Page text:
I often have a hard time with morels. As a forager, it took me years to dial them in with any regularity. Now that I can get them consistently every year, as a cook I still find myself using morels not as the star of the plate, but as a bit player in some other dish. The morel is such a wonderful mushroom it really ought to be given a chance for center stage.
And while I know a lot of people like them simply dusted in flour and fried, for me the best way to highlight morel mushrooms is in a risotto.
Why risotto? Because this particular way of making rice is tailor-made for mushrooms, especially dried ones. The water you use to rehydrate your dried mushrooms becomes an instant broth to cook the rice in. If you’ve never made a risotto, which is Italy’s signature rice dish, it uses a lot of liquid and requires near-constant stirring to be perfect. That stirring agitates the starches in the rice, causing some of it to slough off into the liquid, which results in a creamy sauce — only without the cream.
Most good risotto is served loose, almost soupy, with rice that is cooked al dente. Mushy risotto is a crime against God and Nature. A tighter risotto — one that could be served on a plate instead of in a bowl — is an acceptable style, although I am not overly fond of it.
Risotto can also be built around each variety of mushroom. My porcini risotto is different from this morel risotto, and I made a risotto variant with black trumpet mushrooms called midnight rice that is different from either of them. In this recipe, I am pairing the morel risotto with fresh wild onions I gathered in the Sierra Nevada. I know you won’t have wild Sierra onions, but it doesn’t matter: Any sort of green onion will work.
Even if you are not a forager, I urge you to make this dish. You can easily buy a packet of dried morels at most supermarkets, or you can buy morels online through places like Earthy Delights. You only need 1/2 to 1 ounce of dried ones to make enough risotto for four people, and it is worth the effort, I guarantee it.
Morel risotto is pretty simple: You want to revel in the flavor of these mushrooms, so not much else should compete with it. The only special ingredient (other than the morels) you need to make this is risotto rice. You must use a short-grain rice for risotto, or it will not work; long-grain rice has a different set of starches, and will not make that creamy sauce. I prefer carnaroli rice here, but arborio or vialone nano are also excellent choices. Arborio is sold in most supermarkets.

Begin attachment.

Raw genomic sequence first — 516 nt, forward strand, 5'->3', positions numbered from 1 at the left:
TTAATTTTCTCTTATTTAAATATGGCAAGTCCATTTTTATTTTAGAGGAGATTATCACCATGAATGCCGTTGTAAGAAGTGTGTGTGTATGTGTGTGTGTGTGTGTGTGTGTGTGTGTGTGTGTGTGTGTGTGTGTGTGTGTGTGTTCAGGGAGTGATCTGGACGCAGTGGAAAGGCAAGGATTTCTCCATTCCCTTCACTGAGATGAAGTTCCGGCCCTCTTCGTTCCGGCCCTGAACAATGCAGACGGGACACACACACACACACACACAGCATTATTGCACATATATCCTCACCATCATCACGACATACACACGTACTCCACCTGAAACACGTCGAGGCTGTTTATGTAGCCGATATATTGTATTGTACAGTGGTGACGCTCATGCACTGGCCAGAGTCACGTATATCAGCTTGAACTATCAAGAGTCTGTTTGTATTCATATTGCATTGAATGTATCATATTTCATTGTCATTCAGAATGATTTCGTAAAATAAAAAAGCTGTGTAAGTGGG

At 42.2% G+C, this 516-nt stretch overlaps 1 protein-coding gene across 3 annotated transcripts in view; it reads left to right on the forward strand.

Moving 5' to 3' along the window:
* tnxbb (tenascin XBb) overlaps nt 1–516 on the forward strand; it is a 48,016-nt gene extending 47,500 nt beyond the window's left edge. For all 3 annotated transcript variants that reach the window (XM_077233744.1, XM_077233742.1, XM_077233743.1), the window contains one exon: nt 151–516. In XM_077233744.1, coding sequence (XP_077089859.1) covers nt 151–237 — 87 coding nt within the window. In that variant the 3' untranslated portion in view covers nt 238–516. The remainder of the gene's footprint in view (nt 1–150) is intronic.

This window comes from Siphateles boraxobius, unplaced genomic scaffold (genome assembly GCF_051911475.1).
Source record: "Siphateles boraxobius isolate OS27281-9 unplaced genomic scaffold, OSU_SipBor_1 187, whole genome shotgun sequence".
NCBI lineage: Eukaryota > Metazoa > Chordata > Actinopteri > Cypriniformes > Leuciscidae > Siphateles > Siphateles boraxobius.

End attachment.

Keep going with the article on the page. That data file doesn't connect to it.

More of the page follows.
I realize that it’s June, so unless you live in the Pacific Northwest, the Yukon or are up in the High Sierra, morels are done for the year. But fear not, this recipe works with either fresh or dried morels.
Prep Time: 10 minutes
Cook Time: 35 minutes
- 1 quart duck stock, chicken stock or vegetable stock
- 2-3 cups water
- 2 tablespoon duck fat or butter
- 1 cup minced shallot, leek or onion
- 2 garlic cloves, minced
- 2 cups risotto rice
- 1/2 pound fresh morels, or 1 ounce dried
- 2 tablespoons chopped chives or parsley
- 1/2 cup grated pecorino or parmesan cheese
FOR FRESH MORELS
- Pour the stock and 2 cups water into a pot and bring it to a gentle simmer.
- In another medium pot, heat the duck fat or butter over medium-high heat and saute the minced shallot or onion until it softens and turns translucent, about 3-4 minutes. Add the garlic cloves, the morels and the rice and mix well. Cook for 3-4 minutes, stirring often.
- When the liquid from the morels has evaporated, add 1/2 cup of hot stock to the rice and stir well. Sprinkle a little salt over everything. The key to making a great risotto is to constantly stir, or at least stir every minute or so. As each 1/2 cup of stock is absorbed, add another, then another until the rice is cooked through, but still firm.
- When you reach that point, add the grated cheese and a little more stock. Stir to incorporate the cheese into the risotto. Add the chopped chives and serve at once.
FOR DRIED MORELS
- Start by setting the morels in a bowl. Pour 2 cups of boiling water over the morels and cover the bowl. Let the mushrooms steep for 30 minutes to 2 hours. Remove the mushrooms, squeeze them dry with your hands over the bowl, catching the juices. Chop the morels and set aside. Strain the soaking water through a paper towel set in a colander; you will be cooking with this soaking water, and you want it free of debris.
- Now follow the directions as above, but instead of 2 cups of water, use the 2 cups of the mushroom soaking water.